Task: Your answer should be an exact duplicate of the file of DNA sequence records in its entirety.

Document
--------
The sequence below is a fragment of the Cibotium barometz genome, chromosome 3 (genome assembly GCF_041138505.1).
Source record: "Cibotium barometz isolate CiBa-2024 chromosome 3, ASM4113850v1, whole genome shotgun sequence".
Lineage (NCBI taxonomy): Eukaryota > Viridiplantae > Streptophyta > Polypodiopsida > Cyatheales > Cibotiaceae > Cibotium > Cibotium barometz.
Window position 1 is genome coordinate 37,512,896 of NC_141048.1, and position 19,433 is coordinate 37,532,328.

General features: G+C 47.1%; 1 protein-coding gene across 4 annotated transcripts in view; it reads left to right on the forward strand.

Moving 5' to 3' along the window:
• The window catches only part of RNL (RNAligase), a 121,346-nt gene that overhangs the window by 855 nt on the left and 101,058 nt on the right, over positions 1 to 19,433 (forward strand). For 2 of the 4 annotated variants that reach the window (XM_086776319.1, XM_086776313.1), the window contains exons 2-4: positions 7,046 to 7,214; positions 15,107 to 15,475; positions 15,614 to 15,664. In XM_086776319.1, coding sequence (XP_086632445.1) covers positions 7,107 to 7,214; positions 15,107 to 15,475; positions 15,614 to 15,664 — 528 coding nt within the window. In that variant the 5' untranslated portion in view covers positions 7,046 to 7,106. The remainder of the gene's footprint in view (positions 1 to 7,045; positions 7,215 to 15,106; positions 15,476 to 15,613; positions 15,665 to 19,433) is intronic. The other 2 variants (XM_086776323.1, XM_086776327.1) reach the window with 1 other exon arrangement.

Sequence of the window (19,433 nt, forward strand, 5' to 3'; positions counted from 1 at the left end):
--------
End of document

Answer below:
The sequence below is a fragment of the Cibotium barometz genome, chromosome 3 (genome assembly GCF_041138505.1).
Source record: "Cibotium barometz isolate CiBa-2024 chromosome 3, ASM4113850v1, whole genome shotgun sequence".
Lineage (NCBI taxonomy): Eukaryota > Viridiplantae > Streptophyta > Polypodiopsida > Cyatheales > Cibotiaceae > Cibotium > Cibotium barometz.
Window position 1 is genome coordinate 37,512,896 of NC_141048.1, and position 19,433 is coordinate 37,532,328.

General features: G+C 47.1%; 1 protein-coding gene across 4 annotated transcripts in view; it reads left to right on the forward strand.

Moving 5' to 3' along the window:
• The window catches only part of RNL (RNAligase), a 121,346-nt gene that overhangs the window by 855 nt on the left and 101,058 nt on the right, over positions 1 to 19,433 (forward strand). For 2 of the 4 annotated variants that reach the window (XM_086776319.1, XM_086776313.1), the window contains exons 2-4: positions 7,046 to 7,214; positions 15,107 to 15,475; positions 15,614 to 15,664. In XM_086776319.1, coding sequence (XP_086632445.1) covers positions 7,107 to 7,214; positions 15,107 to 15,475; positions 15,614 to 15,664 — 528 coding nt within the window. In that variant the 5' untranslated portion in view covers positions 7,046 to 7,106. The remainder of the gene's footprint in view (positions 1 to 7,045; positions 7,215 to 15,106; positions 15,476 to 15,613; positions 15,665 to 19,433) is intronic. The other 2 variants (XM_086776323.1, XM_086776327.1) reach the window with 1 other exon arrangement.

Sequence of the window (19,433 nt, forward strand, 5' to 3'; positions counted from 1 at the left end):